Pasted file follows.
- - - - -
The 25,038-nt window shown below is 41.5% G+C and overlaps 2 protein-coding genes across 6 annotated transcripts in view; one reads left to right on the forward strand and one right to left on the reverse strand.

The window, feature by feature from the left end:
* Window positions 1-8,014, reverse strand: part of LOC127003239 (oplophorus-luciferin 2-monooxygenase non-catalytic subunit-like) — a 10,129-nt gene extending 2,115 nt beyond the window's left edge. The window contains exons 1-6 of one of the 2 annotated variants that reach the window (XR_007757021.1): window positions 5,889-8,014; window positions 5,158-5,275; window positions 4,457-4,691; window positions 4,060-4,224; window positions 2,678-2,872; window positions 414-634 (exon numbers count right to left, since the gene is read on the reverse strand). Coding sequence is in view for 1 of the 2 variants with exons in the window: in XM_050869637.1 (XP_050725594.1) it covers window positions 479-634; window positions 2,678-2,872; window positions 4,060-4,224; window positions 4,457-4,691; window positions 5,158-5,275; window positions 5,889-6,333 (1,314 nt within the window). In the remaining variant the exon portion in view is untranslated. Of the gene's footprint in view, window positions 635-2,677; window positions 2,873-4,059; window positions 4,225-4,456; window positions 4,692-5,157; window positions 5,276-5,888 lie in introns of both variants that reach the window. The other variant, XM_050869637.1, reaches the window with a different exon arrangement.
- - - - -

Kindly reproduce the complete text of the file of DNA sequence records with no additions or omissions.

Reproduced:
The 25,038-nt window shown below is 41.5% G+C and overlaps 2 protein-coding genes across 6 annotated transcripts in view; one reads left to right on the forward strand and one right to left on the reverse strand.

The window, feature by feature from the left end:
* Window positions 1-8,014, reverse strand: part of LOC127003239 (oplophorus-luciferin 2-monooxygenase non-catalytic subunit-like) — a 10,129-nt gene extending 2,115 nt beyond the window's left edge. The window contains exons 1-6 of one of the 2 annotated variants that reach the window (XR_007757021.1): window positions 5,889-8,014; window positions 5,158-5,275; window positions 4,457-4,691; window positions 4,060-4,224; window positions 2,678-2,872; window positions 414-634 (exon numbers count right to left, since the gene is read on the reverse strand). Coding sequence is in view for 1 of the 2 variants with exons in the window: in XM_050869637.1 (XP_050725594.1) it covers window positions 479-634; window positions 2,678-2,872; window positions 4,060-4,224; window positions 4,457-4,691; window positions 5,158-5,275; window positions 5,889-6,333 (1,314 nt within the window). In the remaining variant the exon portion in view is untranslated. Of the gene's footprint in view, window positions 635-2,677; window positions 2,873-4,059; window positions 4,225-4,456; window positions 4,692-5,157; window positions 5,276-5,888 lie in introns of both variants that reach the window. The other variant, XM_050869637.1, reaches the window with a different exon arrangement.